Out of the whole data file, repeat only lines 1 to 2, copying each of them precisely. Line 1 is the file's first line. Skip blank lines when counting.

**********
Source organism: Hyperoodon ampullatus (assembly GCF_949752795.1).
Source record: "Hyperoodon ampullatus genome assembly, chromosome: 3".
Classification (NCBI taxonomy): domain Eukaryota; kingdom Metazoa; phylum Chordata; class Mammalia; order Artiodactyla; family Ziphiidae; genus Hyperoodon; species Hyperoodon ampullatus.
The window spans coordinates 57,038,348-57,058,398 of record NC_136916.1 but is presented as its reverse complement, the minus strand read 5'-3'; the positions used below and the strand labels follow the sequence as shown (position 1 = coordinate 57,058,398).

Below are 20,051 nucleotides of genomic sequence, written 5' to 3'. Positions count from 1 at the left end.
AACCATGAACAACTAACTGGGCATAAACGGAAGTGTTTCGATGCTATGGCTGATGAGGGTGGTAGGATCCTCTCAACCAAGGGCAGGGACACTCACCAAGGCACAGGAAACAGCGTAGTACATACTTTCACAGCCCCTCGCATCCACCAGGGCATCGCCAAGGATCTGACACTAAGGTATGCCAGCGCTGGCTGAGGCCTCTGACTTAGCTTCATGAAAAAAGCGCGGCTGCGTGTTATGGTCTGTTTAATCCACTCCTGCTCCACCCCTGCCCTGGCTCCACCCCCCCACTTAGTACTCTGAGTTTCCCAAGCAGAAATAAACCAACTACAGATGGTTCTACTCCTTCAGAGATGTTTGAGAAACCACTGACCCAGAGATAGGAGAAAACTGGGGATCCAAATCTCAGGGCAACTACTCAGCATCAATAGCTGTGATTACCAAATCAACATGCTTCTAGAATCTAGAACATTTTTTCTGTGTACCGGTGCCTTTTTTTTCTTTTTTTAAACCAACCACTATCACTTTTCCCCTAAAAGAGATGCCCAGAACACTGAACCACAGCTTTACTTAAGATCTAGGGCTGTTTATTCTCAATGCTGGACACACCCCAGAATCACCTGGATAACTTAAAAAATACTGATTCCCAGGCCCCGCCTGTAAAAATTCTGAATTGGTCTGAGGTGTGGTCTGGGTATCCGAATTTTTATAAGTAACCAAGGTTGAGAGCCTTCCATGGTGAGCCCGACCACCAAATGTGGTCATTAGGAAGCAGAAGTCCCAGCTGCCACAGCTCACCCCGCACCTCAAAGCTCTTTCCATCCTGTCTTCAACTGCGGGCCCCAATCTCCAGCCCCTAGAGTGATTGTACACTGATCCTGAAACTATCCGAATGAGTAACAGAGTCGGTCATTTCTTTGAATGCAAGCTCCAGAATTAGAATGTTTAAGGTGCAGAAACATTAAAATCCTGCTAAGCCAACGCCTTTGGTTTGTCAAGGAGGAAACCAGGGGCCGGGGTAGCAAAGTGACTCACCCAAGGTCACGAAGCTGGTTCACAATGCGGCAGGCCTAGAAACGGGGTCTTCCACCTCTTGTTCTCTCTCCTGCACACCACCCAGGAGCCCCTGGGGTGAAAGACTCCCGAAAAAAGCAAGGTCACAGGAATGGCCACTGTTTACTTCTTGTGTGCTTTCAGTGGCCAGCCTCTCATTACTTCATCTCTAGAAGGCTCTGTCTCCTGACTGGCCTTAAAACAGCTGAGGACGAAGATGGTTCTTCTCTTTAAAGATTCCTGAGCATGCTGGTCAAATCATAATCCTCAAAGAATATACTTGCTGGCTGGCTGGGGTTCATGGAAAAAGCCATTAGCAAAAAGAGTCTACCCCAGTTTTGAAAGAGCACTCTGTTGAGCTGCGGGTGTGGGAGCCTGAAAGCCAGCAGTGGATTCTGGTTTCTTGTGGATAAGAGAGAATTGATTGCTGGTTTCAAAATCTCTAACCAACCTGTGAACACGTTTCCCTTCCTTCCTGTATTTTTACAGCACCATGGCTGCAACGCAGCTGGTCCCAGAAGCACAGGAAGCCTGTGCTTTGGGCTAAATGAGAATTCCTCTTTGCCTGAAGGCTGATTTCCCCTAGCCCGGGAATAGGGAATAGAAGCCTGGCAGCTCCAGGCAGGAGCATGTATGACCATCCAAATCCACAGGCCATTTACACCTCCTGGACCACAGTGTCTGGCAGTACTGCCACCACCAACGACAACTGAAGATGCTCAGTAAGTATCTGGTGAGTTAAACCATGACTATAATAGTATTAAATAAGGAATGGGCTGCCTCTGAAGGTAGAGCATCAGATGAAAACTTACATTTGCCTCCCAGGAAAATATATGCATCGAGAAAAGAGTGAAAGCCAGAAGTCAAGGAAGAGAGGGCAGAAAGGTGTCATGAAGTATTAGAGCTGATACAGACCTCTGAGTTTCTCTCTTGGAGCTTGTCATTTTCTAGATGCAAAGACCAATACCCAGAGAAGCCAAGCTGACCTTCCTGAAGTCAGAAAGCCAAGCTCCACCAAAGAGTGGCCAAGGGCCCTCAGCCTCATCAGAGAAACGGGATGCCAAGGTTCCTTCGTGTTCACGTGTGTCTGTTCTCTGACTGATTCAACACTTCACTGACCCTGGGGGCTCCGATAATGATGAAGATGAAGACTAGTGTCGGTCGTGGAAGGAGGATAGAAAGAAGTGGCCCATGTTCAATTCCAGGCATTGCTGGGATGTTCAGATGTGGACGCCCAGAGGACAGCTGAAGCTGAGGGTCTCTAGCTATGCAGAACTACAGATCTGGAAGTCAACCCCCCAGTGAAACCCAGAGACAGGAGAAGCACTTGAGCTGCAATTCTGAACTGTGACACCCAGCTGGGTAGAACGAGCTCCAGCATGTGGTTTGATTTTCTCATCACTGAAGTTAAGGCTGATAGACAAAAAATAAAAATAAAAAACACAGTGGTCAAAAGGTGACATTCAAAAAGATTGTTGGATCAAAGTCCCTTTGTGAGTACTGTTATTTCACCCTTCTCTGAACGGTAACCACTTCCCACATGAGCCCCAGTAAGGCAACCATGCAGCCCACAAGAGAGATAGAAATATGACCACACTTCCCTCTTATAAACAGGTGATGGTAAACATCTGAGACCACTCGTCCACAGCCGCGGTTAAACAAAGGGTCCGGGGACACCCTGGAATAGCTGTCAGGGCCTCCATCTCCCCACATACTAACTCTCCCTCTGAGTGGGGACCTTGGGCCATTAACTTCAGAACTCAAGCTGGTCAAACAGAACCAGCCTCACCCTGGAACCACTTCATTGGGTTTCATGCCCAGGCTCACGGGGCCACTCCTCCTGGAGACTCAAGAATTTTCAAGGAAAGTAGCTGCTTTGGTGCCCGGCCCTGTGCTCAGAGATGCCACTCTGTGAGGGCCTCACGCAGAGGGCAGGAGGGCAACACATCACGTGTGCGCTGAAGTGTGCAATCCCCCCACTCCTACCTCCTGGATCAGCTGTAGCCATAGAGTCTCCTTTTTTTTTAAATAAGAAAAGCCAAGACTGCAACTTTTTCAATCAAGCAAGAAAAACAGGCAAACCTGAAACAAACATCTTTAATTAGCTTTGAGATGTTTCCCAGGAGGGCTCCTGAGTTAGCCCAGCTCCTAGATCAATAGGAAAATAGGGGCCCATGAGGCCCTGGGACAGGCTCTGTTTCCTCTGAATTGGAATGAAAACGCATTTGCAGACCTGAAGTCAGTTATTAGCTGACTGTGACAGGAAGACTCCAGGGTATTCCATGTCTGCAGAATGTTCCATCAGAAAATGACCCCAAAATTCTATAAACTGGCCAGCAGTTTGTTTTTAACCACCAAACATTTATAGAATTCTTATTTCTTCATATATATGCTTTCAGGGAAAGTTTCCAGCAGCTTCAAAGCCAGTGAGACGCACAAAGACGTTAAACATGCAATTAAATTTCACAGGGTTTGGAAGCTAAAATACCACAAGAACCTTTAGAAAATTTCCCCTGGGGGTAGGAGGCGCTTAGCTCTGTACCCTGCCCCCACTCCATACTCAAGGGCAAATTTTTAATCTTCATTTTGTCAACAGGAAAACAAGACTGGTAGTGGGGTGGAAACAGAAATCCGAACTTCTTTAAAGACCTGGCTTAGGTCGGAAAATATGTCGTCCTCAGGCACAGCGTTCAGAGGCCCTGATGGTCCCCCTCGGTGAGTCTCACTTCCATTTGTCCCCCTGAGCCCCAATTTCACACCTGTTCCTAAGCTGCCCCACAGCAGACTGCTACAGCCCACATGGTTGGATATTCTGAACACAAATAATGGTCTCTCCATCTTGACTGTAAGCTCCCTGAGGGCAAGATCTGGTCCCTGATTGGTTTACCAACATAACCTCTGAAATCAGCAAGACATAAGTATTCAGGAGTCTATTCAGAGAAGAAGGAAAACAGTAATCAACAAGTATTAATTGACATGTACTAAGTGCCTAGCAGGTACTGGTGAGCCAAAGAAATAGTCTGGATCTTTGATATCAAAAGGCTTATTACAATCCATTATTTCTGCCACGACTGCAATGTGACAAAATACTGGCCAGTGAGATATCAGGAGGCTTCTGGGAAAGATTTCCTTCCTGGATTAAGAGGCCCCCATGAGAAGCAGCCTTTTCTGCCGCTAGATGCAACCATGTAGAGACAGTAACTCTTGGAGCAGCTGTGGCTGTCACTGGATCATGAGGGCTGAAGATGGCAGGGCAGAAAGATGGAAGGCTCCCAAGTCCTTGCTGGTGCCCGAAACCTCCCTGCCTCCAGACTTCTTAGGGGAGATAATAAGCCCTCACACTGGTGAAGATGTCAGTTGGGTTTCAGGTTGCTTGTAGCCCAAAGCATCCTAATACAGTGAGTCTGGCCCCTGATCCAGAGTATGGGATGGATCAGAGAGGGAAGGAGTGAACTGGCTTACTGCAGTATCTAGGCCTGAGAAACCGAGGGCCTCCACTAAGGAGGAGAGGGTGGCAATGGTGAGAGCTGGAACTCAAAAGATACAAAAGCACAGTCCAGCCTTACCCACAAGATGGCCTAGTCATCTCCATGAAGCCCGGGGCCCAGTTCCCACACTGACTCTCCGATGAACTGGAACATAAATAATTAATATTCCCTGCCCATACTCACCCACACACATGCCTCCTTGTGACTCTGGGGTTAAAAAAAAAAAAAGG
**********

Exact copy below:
Source organism: Hyperoodon ampullatus (assembly GCF_949752795.1).
Source record: "Hyperoodon ampullatus genome assembly, chromosome: 3".